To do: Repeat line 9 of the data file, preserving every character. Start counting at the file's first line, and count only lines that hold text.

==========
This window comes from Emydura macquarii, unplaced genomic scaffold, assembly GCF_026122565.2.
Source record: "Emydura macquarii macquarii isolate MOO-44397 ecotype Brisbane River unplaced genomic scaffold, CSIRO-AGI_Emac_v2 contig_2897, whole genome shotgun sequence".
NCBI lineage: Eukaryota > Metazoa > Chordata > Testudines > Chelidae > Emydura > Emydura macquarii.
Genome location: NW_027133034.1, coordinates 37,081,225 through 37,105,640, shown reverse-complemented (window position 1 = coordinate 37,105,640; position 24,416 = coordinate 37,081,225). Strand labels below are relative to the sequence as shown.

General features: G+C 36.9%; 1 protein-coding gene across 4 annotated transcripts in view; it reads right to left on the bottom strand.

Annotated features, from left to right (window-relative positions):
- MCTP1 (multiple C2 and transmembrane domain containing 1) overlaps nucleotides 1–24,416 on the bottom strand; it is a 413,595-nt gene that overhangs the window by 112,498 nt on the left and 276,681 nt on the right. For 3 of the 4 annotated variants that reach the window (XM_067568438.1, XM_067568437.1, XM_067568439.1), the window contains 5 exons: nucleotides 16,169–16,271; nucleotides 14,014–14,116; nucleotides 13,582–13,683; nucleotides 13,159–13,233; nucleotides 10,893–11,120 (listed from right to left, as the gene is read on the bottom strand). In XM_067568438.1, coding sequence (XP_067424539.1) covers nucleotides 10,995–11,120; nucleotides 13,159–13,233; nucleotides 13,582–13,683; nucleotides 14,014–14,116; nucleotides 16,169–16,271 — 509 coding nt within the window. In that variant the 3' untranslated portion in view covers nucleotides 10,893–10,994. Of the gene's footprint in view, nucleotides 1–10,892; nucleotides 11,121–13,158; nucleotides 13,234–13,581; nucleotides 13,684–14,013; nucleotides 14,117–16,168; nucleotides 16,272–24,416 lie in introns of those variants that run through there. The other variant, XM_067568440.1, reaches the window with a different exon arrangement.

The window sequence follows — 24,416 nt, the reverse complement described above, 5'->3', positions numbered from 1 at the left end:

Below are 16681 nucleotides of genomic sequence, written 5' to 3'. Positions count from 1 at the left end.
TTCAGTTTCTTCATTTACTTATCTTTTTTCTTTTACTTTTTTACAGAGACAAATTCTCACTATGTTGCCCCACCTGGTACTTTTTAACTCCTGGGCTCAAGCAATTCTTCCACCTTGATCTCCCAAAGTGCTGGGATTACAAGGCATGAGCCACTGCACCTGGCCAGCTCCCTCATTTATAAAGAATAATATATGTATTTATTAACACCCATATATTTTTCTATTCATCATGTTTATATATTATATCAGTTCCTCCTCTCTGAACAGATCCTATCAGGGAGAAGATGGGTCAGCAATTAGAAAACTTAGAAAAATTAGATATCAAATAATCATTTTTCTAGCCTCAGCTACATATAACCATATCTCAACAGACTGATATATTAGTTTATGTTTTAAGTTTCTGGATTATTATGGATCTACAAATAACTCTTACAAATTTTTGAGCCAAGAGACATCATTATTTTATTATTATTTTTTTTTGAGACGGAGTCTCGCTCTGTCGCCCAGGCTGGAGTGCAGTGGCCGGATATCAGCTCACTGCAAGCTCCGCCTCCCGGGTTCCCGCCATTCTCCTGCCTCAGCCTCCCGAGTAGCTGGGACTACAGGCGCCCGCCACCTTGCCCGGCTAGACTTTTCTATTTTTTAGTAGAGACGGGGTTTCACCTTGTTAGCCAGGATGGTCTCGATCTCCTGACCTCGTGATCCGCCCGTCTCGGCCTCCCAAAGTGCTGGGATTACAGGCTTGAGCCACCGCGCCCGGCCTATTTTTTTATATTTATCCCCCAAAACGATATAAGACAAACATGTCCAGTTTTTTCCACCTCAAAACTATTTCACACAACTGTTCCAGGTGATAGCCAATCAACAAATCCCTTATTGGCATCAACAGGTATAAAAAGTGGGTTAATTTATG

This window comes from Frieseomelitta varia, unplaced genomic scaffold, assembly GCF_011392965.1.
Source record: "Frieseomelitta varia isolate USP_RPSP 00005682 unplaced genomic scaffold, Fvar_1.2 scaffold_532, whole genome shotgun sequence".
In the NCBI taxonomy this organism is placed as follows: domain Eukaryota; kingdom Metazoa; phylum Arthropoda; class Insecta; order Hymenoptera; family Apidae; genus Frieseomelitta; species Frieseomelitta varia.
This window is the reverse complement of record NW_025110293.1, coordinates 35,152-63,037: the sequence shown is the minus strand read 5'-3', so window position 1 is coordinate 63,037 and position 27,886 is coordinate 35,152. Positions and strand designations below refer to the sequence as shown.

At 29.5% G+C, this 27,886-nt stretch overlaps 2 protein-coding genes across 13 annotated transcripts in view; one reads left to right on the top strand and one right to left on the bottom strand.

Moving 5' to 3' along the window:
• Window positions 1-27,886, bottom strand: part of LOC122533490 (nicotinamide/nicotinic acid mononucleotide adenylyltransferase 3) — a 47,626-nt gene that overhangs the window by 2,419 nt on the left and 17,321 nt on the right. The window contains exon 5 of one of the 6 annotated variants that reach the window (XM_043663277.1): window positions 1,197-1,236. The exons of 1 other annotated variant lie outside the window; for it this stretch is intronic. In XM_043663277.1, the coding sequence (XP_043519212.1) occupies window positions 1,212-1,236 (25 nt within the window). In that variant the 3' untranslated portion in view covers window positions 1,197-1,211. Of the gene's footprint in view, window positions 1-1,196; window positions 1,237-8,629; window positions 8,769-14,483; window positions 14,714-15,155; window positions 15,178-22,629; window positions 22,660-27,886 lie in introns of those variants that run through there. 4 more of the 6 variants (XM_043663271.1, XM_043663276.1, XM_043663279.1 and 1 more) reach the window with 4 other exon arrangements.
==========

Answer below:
Below are 16681 nucleotides of genomic sequence, written 5' to 3'. Positions count from 1 at the left end.